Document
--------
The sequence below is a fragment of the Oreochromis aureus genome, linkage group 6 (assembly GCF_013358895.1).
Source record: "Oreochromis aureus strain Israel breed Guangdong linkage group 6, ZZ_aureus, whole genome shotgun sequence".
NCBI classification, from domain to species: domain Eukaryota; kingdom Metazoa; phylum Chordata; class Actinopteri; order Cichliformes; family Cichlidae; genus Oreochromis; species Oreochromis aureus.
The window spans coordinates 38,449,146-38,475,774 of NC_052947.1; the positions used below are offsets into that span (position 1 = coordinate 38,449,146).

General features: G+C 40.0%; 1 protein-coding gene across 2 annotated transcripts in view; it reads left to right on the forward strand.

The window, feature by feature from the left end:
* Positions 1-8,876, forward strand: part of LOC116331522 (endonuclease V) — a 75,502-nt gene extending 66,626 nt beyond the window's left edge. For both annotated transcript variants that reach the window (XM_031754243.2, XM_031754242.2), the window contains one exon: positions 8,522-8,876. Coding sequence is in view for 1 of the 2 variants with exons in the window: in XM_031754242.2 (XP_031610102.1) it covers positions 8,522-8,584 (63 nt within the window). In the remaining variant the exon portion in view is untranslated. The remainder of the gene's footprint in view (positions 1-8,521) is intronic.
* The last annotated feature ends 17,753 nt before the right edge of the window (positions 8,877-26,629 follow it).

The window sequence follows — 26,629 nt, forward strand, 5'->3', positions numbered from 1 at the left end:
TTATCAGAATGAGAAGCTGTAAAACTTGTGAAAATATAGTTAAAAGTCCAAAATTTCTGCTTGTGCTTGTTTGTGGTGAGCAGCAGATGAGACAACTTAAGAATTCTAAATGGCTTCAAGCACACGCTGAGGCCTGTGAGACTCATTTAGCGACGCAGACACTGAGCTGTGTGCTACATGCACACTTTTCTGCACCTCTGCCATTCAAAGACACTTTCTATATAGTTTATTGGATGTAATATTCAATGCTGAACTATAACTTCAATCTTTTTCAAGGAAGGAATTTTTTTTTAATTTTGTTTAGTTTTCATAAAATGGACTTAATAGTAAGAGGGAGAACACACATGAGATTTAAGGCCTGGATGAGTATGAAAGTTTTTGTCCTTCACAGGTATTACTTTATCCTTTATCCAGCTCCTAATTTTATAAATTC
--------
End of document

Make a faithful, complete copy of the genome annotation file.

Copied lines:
The sequence below is a fragment of the Oreochromis aureus genome, linkage group 6 (assembly GCF_013358895.1).
Source record: "Oreochromis aureus strain Israel breed Guangdong linkage group 6, ZZ_aureus, whole genome shotgun sequence".
NCBI classification, from domain to species: domain Eukaryota; kingdom Metazoa; phylum Chordata; class Actinopteri; order Cichliformes; family Cichlidae; genus Oreochromis; species Oreochromis aureus.
The window spans coordinates 38,449,146-38,475,774 of NC_052947.1; the positions used below are offsets into that span (position 1 = coordinate 38,449,146).

General features: G+C 40.0%; 1 protein-coding gene across 2 annotated transcripts in view; it reads left to right on the forward strand.

The window, feature by feature from the left end:
* Positions 1-8,876, forward strand: part of LOC116331522 (endonuclease V) — a 75,502-nt gene extending 66,626 nt beyond the window's left edge. For both annotated transcript variants that reach the window (XM_031754243.2, XM_031754242.2), the window contains one exon: positions 8,522-8,876. Coding sequence is in view for 1 of the 2 variants with exons in the window: in XM_031754242.2 (XP_031610102.1) it covers positions 8,522-8,584 (63 nt within the window). In the remaining variant the exon portion in view is untranslated. The remainder of the gene's footprint in view (positions 1-8,521) is intronic.
* The last annotated feature ends 17,753 nt before the right edge of the window (positions 8,877-26,629 follow it).

The window sequence follows — 26,629 nt, forward strand, 5'->3', positions numbered from 1 at the left end:
TTATCAGAATGAGAAGCTGTAAAACTTGTGAAAATATAGTTAAAAGTCCAAAATTTCTGCTTGTGCTTGTTTGTGGTGAGCAGCAGATGAGACAACTTAAGAATTCTAAATGGCTTCAAGCACACGCTGAGGCCTGTGAGACTCATTTAGCGACGCAGACACTGAGCTGTGTGCTACATGCACACTTTTCTGCACCTCTGCCATTCAAAGACACTTTCTATATAGTTTATTGGATGTAATATTCAATGCTGAACTATAACTTCAATCTTTTTCAAGGAAGGAATTTTTTTTTAATTTTGTTTAGTTTTCATAAAATGGACTTAATAGTAAGAGGGAGAACACACATGAGATTTAAGGCCTGGATGAGTATGAAAGTTTTTGTCCTTCACAGGTATTACTTTATCCTTTATCCAGCTCCTAATTTTATAAATTC